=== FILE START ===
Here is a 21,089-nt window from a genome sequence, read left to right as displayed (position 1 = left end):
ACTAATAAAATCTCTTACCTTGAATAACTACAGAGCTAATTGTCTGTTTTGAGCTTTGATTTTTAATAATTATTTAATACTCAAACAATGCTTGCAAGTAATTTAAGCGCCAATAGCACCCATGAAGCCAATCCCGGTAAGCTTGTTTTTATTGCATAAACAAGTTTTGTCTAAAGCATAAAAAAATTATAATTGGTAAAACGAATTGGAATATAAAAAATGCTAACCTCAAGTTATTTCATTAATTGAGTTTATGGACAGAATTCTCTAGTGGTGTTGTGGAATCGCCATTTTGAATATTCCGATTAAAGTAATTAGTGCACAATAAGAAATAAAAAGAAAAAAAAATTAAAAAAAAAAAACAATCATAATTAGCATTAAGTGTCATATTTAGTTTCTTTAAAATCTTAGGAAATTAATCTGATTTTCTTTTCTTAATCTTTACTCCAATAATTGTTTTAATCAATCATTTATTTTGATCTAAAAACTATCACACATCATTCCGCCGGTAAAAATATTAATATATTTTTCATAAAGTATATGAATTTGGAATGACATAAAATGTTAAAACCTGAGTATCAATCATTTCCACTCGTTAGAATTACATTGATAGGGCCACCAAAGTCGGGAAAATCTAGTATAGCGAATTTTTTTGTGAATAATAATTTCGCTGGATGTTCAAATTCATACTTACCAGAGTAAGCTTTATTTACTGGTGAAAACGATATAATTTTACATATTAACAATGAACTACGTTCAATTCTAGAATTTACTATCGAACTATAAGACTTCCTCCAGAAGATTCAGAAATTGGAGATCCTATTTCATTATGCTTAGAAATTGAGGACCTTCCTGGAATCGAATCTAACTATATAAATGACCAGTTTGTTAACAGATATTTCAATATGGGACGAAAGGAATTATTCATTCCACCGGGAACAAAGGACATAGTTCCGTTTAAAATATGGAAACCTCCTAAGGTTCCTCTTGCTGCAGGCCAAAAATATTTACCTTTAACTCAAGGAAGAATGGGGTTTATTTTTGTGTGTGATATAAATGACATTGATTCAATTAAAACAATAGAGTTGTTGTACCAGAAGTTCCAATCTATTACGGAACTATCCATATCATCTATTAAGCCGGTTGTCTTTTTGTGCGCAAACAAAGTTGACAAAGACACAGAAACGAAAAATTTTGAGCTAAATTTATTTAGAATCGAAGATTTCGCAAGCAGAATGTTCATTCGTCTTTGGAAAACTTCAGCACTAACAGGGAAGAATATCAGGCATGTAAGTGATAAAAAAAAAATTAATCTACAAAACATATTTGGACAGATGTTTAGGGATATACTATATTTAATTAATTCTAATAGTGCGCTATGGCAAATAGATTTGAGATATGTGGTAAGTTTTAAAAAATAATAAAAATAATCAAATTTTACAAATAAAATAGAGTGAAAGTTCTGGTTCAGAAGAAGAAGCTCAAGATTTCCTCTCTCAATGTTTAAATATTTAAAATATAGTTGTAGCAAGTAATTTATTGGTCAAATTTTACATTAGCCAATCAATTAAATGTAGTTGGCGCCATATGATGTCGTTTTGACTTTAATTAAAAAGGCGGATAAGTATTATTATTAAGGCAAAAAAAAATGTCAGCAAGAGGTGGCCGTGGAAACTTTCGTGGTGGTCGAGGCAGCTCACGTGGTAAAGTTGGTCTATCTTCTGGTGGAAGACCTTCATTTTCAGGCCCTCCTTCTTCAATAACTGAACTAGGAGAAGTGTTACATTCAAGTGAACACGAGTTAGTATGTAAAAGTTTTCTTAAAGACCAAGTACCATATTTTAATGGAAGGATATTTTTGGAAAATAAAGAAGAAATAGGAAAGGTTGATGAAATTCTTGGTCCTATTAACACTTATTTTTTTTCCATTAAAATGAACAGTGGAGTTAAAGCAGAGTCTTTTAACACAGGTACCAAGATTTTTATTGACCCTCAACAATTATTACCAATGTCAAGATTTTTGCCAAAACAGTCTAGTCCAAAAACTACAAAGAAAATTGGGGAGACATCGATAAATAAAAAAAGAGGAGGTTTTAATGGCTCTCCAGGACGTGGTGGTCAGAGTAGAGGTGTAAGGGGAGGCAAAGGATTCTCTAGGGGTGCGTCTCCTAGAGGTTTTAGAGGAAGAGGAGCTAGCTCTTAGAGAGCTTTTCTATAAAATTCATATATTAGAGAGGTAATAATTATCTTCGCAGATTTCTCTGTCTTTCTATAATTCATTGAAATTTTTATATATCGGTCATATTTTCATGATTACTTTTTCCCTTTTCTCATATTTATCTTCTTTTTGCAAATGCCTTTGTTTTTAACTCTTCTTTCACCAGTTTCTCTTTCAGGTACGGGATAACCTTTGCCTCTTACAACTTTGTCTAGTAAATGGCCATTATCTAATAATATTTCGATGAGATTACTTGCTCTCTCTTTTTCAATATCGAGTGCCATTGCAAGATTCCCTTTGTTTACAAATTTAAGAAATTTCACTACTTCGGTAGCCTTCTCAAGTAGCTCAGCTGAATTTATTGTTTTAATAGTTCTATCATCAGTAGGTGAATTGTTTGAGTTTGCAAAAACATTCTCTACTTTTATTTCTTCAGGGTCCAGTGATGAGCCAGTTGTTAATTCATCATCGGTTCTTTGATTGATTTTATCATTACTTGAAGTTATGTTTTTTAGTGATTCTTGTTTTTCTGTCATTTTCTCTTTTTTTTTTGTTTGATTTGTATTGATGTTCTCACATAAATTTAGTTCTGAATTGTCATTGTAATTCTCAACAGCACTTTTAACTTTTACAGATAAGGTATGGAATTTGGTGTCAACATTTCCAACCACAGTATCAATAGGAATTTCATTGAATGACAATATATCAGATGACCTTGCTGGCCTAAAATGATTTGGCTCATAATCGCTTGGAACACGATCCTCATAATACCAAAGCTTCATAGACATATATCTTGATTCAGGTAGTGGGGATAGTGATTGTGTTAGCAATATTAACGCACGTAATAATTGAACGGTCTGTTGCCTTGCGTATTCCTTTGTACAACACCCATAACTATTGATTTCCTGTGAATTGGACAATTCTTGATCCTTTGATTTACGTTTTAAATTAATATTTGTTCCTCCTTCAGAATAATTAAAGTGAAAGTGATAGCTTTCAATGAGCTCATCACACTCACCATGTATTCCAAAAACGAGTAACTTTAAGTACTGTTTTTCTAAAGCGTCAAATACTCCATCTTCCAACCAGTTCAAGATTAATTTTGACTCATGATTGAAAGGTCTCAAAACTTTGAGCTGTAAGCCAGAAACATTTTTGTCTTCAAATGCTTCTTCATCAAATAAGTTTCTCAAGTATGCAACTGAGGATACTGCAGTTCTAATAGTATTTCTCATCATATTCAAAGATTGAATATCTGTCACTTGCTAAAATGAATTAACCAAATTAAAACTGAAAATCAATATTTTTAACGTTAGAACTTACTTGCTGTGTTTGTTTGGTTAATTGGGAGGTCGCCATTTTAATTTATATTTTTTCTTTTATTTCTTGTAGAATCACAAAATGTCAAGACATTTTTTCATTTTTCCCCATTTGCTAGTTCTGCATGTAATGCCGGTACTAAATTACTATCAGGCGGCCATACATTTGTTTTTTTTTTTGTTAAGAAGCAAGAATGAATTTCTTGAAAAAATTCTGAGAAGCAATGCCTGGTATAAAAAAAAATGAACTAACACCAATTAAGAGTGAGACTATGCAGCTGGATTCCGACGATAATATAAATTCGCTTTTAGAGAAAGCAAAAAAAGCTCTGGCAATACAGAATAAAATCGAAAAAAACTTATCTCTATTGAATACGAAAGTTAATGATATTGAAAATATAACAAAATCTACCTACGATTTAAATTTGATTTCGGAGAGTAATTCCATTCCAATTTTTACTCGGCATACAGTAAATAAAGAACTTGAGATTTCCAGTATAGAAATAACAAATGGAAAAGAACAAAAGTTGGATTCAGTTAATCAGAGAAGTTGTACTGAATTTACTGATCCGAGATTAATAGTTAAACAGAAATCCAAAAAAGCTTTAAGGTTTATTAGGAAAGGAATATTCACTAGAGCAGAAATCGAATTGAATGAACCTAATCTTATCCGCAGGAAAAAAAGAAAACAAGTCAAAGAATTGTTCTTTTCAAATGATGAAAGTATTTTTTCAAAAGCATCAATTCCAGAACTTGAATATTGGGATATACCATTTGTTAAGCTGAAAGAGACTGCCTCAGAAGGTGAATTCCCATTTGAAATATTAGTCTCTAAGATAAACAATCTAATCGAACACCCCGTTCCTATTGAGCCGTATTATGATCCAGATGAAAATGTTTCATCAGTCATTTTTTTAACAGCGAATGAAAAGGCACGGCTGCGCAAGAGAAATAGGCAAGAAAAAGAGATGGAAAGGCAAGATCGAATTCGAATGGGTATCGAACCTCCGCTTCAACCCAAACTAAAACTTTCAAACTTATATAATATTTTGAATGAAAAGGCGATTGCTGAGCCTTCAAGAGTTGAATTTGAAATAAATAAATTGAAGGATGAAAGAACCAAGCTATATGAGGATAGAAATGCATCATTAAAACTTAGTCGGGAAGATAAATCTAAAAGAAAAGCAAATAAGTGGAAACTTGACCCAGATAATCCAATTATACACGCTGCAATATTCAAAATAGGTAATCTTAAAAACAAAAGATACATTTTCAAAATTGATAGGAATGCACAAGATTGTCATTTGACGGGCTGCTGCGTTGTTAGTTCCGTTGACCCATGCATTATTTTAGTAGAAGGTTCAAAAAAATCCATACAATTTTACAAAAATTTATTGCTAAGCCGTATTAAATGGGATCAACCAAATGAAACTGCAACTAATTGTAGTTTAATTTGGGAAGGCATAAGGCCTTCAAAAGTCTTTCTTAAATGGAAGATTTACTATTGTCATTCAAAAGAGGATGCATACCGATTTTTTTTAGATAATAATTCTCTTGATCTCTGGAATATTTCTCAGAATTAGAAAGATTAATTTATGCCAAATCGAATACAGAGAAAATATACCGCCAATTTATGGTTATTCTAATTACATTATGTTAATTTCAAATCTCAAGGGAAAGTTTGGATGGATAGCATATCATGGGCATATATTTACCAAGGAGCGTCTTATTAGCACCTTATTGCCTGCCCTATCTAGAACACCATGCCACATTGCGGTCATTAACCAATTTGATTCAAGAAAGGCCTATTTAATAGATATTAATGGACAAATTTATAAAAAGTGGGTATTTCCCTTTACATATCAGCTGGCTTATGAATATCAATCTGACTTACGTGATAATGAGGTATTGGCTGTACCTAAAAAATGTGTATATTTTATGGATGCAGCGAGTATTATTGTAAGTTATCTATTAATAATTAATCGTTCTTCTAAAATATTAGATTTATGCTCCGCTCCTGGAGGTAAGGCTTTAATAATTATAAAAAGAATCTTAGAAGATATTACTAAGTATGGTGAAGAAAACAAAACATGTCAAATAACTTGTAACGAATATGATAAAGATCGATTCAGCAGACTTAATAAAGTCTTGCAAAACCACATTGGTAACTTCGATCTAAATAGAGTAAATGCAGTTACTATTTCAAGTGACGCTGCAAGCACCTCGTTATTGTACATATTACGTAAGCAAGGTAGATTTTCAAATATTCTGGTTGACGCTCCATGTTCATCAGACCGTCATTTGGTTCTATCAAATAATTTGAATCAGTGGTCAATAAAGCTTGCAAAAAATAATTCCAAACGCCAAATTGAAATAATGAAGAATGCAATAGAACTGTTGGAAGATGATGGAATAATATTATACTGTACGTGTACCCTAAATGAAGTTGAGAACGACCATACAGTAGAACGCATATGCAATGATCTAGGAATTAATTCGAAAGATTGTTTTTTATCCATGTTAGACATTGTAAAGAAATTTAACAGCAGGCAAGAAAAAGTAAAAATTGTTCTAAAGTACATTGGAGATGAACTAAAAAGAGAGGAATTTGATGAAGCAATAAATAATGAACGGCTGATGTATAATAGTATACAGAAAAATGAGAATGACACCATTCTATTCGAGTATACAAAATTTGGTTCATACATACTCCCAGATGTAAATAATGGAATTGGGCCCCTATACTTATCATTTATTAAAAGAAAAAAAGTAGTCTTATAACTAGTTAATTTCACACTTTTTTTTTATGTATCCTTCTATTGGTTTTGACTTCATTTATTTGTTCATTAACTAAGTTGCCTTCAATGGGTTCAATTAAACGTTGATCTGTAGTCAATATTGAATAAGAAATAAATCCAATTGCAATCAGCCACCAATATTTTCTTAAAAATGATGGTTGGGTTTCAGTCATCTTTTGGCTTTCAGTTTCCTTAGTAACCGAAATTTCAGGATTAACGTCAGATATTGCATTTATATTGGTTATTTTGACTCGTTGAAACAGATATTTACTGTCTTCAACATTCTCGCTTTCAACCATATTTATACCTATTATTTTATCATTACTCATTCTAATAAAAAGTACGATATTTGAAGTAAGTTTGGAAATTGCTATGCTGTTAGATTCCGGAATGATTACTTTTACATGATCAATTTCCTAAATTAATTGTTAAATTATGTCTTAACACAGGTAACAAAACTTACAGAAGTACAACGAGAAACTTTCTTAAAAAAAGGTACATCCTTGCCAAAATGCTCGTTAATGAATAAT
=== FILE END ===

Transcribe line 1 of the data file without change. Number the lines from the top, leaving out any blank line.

Here is a 21,089-nt window from a genome sequence, read left to right as displayed (position 1 = left end):